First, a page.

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Bad debts just get bigger

The best guess as to the eventual size of Chinese banks’ bad debts is that they will be many times larger than initial official estimates. In a desperate effort to clean up their balance sheets, banks have shifted bad debts to asset management companies. But there’s no sign that these can offload them to new money investors or engineer decent recovery rates. And there’s plenty more to come. Ministers may feel a little queasy when they get the final bill.

Jiang Jianqing

There have been a few rumblings coming from the Chinese mainland and its banks as they attempt to tick off the tasks on their things-to-do list. On the positive side, Bank of China has been awarding valuable mandates to privatize its Hong Kong operation.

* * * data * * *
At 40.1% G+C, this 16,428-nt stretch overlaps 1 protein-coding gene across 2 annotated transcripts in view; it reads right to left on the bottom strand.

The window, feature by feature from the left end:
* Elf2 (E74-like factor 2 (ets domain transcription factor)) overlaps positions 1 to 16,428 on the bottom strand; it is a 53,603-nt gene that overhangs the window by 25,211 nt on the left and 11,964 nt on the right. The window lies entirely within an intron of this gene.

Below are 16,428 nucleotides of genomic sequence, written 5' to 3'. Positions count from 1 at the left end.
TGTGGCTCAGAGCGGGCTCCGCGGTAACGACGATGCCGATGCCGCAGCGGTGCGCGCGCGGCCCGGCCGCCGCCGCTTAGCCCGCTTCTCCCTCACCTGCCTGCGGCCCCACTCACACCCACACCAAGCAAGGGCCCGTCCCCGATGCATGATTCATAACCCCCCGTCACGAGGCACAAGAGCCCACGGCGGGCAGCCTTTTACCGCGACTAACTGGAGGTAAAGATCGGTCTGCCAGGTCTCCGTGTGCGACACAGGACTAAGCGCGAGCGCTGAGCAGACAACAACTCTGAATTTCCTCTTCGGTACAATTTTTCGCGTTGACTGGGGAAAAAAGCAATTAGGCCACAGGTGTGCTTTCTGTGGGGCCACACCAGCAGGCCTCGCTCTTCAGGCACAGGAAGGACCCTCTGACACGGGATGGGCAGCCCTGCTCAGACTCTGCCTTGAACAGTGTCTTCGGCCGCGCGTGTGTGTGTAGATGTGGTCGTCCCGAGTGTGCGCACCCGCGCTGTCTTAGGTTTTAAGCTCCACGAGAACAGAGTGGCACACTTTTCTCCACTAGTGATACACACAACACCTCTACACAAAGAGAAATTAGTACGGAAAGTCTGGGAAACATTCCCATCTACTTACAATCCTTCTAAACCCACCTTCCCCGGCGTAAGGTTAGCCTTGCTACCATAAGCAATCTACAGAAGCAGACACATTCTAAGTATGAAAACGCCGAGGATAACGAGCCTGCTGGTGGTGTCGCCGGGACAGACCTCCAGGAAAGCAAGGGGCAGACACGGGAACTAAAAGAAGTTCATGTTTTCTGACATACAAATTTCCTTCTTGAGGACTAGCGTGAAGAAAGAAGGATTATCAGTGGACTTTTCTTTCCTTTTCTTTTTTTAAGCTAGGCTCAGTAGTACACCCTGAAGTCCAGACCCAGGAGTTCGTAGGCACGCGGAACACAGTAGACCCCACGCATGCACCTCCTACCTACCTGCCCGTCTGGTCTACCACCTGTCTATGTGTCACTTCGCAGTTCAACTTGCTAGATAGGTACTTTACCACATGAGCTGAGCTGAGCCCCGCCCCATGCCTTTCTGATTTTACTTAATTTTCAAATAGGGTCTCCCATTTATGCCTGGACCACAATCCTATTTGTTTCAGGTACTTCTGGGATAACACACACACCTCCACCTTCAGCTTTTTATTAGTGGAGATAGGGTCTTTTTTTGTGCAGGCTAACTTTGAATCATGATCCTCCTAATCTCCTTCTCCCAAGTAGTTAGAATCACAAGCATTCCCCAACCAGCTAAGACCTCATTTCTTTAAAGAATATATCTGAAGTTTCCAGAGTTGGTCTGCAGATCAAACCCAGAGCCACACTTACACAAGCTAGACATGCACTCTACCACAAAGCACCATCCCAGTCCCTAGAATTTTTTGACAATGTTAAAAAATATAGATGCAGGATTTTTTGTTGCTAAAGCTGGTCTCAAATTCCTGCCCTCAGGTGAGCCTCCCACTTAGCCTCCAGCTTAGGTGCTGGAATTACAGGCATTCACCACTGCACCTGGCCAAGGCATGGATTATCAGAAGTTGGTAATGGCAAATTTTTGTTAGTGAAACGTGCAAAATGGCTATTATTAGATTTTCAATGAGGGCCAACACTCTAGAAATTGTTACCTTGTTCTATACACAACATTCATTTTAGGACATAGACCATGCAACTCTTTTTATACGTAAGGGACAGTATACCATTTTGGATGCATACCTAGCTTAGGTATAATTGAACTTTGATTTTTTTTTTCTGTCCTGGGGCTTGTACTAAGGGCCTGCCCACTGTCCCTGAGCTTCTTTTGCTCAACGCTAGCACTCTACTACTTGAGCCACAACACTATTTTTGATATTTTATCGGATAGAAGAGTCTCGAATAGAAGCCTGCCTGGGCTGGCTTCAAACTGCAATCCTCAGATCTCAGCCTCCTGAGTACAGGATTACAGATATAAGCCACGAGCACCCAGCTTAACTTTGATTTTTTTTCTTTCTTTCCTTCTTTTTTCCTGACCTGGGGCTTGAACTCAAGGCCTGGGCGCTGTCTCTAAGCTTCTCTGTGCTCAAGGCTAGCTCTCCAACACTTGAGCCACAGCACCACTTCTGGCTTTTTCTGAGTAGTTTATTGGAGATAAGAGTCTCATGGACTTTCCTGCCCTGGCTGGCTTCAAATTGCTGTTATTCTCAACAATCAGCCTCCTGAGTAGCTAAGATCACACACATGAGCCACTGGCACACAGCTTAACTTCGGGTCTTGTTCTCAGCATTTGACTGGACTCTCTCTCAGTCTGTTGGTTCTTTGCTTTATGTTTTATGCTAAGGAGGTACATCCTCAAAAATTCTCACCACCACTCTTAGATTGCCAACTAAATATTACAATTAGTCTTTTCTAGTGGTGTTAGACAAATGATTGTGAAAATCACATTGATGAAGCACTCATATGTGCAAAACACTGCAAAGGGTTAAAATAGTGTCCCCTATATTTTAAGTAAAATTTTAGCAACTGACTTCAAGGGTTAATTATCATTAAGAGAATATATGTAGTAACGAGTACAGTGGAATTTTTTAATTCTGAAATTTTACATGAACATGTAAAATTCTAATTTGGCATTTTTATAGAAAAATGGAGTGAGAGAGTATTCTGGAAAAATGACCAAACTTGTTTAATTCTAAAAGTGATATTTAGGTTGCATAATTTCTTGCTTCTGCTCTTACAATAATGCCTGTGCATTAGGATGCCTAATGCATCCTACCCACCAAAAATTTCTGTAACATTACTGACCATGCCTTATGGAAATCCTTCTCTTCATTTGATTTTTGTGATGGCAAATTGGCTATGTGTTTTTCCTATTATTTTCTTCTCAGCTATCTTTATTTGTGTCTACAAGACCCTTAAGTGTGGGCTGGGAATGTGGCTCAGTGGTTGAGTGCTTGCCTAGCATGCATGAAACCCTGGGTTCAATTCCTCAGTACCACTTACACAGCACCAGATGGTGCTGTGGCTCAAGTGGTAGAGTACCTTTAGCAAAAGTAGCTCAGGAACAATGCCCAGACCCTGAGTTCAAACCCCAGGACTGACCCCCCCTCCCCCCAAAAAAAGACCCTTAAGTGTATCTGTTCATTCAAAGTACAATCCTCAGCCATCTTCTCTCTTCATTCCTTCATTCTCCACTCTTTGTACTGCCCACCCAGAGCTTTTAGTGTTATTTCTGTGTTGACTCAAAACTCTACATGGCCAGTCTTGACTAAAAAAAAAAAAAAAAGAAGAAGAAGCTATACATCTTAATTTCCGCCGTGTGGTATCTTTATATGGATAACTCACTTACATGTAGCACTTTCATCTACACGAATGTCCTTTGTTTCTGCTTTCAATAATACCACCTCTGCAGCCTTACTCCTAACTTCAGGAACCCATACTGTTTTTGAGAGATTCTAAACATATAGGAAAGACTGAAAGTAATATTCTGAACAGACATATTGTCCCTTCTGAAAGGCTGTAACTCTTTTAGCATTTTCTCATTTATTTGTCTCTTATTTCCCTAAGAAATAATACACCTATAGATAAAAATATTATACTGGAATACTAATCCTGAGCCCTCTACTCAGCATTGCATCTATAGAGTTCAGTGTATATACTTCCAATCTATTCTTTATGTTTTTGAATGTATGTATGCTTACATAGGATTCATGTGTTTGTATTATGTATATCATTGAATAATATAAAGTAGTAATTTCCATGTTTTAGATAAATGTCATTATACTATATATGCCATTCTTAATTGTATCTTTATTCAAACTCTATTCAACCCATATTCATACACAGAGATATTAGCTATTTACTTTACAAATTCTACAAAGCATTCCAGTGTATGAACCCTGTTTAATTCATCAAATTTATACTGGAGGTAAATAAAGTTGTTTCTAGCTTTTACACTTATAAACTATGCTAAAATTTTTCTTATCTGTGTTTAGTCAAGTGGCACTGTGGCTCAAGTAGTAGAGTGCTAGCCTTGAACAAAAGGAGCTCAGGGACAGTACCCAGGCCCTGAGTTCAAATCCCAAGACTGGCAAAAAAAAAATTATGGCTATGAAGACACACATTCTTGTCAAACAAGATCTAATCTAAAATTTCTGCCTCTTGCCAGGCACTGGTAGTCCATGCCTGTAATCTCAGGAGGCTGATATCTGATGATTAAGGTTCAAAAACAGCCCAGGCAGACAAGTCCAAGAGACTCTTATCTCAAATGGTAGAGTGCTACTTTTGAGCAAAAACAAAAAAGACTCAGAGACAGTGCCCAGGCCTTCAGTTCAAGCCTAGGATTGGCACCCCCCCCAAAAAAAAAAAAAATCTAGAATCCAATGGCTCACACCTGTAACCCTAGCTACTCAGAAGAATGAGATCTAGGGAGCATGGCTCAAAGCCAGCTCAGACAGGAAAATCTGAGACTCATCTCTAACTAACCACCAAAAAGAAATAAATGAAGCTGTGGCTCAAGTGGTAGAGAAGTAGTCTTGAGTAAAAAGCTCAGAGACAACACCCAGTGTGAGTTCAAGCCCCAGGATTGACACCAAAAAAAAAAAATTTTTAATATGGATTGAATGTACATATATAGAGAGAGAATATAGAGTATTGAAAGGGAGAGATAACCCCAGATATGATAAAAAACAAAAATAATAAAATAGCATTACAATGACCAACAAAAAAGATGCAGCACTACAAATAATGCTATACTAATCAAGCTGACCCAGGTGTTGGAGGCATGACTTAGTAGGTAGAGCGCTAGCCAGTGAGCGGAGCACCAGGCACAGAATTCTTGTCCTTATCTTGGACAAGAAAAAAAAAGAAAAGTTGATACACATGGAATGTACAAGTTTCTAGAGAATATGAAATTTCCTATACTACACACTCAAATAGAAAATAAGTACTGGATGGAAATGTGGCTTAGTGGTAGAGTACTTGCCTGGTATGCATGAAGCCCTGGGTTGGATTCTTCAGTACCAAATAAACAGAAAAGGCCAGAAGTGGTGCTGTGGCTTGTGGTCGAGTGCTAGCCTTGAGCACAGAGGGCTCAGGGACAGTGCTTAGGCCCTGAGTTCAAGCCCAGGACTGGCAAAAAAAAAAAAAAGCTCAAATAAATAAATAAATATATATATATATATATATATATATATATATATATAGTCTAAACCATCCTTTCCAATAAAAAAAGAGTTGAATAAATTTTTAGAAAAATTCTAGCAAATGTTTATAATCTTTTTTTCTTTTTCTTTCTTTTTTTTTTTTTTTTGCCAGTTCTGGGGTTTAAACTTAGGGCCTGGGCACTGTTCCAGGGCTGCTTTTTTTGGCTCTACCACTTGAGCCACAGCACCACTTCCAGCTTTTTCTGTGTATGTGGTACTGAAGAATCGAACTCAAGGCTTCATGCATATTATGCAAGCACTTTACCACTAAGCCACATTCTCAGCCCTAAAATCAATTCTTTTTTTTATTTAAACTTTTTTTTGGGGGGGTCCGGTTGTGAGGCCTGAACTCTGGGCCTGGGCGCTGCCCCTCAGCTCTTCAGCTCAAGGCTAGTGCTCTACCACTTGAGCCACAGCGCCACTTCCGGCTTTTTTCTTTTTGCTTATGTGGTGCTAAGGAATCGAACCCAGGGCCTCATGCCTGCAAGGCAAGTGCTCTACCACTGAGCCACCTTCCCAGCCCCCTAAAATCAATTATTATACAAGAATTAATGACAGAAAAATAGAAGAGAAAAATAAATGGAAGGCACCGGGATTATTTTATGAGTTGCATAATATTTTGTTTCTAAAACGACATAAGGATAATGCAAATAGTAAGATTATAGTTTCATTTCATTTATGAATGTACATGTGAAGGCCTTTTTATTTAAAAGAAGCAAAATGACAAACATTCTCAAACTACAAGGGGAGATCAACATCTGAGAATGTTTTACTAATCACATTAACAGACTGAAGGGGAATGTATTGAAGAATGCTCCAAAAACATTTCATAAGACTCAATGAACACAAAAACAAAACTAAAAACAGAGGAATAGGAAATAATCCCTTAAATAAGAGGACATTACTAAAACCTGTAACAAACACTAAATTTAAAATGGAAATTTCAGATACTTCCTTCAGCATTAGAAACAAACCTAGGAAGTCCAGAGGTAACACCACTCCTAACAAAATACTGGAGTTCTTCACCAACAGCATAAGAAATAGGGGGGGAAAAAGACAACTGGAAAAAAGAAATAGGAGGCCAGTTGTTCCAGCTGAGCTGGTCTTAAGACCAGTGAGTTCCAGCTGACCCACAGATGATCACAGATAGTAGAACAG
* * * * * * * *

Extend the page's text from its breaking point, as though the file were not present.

Goldman Sachs and UBS Warburg seem satisfied with life, but still haven't officially raised the banners and popped the champagne in public to celebrate landing such an important prize. November however is being touted as a very good month for launching such an IPO.

On the less than positive side, the issue of non-performing loans still casts a shadow over the whole restructuring process. "What we have learned in the last few months is that the hole is a lot bigger than we first feared," says Nicholas Lardy, a senior fellow at Brookings Institution, a Washington-based think tank.

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